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Focus on Indian libraries

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By Margaret Adolphus

Introduction

India is the world's largest democracy and one of the oldest civilizations, dating back 5,000 years. The second most populated country in the world after China, it is culturally diverse with 17 major languages and 22,000 local dialects.

Libraries are essential to both civilization and democracy: they gather the former's collective intelligence, and facilitate its access. As a publication from India's National Knowledge Commission (NKC) puts it:

"Libraries have a recognized social function in making knowledge publicly available to all. They serve as local centres of information and learning, and are local gateways to national and global knowledge" (National Knowledge Commission, 2007; p. iii).

India takes its libraries very seriously, seeing them as a way of supporting the information revolution and bridging the divide between the information rich and the information poor. Libraries have played an important part throughout its long history, with the modern library movement dating back to the first half of the nineteenth century, which is considerably earlier than in China (the 1920s). The father of Indian library science, Dr S.R. Ranganathan, is also a key international figure, having contributed one of the first systems of classification.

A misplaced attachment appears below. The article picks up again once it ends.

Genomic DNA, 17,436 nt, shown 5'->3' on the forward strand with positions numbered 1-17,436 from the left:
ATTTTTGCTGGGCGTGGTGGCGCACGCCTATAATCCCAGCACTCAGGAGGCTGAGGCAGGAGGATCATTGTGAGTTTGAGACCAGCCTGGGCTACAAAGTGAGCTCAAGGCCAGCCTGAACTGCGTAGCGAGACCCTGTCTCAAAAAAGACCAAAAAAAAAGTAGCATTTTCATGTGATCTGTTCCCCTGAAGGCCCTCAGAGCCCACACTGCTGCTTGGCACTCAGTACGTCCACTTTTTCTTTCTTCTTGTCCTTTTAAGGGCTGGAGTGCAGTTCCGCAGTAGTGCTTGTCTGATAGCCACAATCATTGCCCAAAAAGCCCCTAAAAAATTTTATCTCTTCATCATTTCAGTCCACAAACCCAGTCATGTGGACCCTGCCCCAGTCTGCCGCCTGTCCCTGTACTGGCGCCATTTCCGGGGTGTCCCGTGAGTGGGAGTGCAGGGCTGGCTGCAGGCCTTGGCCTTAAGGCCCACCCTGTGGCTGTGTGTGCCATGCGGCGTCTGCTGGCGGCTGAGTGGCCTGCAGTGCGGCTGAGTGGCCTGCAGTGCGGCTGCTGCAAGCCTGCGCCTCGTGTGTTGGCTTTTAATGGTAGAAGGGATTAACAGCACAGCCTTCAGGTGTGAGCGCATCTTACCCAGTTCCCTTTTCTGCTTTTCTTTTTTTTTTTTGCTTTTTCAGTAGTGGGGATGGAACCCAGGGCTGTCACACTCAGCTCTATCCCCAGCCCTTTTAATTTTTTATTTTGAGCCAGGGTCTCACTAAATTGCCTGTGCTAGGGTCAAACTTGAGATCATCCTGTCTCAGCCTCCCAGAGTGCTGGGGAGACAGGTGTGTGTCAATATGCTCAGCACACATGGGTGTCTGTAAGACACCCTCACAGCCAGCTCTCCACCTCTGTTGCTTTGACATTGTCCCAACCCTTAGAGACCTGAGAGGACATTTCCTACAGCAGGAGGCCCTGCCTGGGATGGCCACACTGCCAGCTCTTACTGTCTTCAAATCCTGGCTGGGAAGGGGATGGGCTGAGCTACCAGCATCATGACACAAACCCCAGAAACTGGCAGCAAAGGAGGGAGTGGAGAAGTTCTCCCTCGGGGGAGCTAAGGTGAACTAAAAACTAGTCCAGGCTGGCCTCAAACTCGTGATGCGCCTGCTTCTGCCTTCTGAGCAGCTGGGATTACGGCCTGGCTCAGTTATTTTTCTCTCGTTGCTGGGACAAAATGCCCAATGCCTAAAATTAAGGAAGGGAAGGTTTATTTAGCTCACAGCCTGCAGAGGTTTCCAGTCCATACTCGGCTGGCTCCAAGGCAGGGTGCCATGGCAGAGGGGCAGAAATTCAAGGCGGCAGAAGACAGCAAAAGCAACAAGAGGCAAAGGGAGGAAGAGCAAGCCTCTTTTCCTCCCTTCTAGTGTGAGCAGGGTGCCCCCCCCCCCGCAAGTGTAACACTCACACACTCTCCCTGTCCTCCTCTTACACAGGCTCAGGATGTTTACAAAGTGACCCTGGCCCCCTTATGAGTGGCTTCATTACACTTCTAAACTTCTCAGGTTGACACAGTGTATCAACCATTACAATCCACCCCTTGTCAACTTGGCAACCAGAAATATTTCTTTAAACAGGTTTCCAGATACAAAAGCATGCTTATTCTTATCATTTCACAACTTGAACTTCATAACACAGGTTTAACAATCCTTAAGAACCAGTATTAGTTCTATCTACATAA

If all that is not sufficient motivation for superb libraries, India is emerging as a major influence in the global knowledge economy:

  • it has a high proportion of English-speaking professionals in the fields of engineering, science and informatics, many of whom are dispersed all over the world and have become thought leaders with rich domain experience,
  • Thomson Reuters recently reported an 80 per cent increase in research papers from India in the seven years from 2001-2008 (Adams et al., 2009).

Good research and innovation needs to be supported by education – and the Indian Government recognizes this fact, investing considerable funds in it. India currently has over 400 universities and more than 20,000 colleges – according to Chand and Arora (2008), it is the second largest education system in the world. Enrolment, now at 10 per cent, is scheduled to increase to 15 per cent by 2015.

Good research and innovation also needs good research libraries, but libraries in India are as diverse as the social structure of which they are a part. On the one hand, it has been claimed that Indian libraries at their best are equal to those of the UK and North America (Seadle and Greifeneder, 2008), and there are ambitious initiatives under way such as the Digital Library of India, whose stated long-term objective is the digitization of the whole of human knowledge. However, at the other end of the scale is the dilapidated, ill-equipped and ill-staffed village library.

Nevertheless, even the best libraries may not be able to offer their students as many for-cost resources with the same degree of ease of access. One major problem is a relatively low Internet penetration rate (7 per cent, as compared with that of China at around 25 per cent), together with poor connectivity, which can be as low as 2 mpbs.